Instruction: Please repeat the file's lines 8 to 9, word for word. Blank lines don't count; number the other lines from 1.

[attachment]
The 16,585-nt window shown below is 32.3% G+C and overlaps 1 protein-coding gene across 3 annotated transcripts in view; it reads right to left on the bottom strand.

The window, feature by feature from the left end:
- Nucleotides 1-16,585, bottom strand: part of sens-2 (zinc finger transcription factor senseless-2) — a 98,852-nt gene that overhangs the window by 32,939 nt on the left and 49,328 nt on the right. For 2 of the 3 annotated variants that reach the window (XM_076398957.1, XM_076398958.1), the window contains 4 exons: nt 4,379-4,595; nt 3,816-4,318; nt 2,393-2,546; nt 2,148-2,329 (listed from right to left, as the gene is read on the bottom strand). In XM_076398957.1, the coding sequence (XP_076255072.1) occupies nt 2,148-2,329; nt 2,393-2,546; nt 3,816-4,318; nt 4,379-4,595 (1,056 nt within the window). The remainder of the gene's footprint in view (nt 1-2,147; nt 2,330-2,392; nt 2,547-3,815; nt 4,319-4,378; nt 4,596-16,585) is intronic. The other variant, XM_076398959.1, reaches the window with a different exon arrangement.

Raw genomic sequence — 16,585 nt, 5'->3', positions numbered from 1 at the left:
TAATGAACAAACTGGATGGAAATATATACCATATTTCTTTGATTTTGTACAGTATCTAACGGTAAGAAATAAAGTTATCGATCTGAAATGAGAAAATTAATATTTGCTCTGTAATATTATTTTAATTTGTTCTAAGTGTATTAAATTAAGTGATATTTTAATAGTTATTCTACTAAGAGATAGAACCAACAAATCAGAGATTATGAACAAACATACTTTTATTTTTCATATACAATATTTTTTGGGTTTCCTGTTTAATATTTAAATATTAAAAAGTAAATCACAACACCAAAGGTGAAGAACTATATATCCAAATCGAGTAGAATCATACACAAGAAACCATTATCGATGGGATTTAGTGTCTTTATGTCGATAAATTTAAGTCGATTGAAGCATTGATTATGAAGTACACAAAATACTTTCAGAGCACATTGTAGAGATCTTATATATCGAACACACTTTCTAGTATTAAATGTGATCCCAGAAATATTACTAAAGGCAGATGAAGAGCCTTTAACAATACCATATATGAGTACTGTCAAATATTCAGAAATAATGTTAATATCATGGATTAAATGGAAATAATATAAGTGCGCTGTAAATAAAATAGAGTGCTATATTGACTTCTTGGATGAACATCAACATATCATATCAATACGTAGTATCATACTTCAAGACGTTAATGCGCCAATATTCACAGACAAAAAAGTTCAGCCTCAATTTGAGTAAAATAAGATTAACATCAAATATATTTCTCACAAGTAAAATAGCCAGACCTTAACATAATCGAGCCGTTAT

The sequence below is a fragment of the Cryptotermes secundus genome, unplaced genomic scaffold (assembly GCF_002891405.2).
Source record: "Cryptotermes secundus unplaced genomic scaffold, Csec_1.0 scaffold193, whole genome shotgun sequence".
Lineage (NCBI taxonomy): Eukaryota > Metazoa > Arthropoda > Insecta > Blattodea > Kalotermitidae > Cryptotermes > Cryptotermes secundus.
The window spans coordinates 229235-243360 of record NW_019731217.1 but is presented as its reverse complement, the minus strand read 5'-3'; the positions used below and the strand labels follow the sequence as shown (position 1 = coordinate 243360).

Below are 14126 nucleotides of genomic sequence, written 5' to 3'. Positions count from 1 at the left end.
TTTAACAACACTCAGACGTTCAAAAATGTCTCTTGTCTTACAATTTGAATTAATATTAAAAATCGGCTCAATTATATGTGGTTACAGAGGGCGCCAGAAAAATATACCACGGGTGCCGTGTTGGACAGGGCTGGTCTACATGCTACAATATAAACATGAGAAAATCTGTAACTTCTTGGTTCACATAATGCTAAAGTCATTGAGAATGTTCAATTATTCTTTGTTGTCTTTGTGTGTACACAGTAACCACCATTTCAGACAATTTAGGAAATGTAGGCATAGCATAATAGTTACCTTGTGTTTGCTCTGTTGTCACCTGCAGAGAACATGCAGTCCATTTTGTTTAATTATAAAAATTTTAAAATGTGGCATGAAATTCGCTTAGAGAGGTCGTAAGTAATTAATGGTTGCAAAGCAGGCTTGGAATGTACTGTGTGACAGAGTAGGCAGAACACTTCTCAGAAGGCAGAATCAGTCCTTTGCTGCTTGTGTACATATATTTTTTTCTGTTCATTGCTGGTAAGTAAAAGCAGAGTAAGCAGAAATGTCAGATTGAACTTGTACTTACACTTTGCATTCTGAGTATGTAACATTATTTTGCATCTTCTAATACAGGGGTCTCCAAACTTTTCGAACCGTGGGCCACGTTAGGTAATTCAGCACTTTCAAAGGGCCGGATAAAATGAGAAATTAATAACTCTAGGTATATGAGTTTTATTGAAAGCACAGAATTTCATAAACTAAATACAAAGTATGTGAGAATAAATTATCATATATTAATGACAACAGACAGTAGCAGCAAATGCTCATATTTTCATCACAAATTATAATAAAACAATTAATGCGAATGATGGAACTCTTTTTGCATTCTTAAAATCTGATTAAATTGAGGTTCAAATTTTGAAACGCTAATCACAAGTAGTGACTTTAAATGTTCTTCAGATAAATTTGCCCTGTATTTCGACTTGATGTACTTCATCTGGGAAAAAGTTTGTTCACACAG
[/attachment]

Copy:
Lineage (NCBI taxonomy): Eukaryota > Metazoa > Arthropoda > Insecta > Blattodea > Kalotermitidae > Cryptotermes > Cryptotermes secundus.
The window spans coordinates 229235-243360 of record NW_019731217.1 but is presented as its reverse complement, the minus strand read 5'-3'; the positions used below and the strand labels follow the sequence as shown (position 1 = coordinate 243360).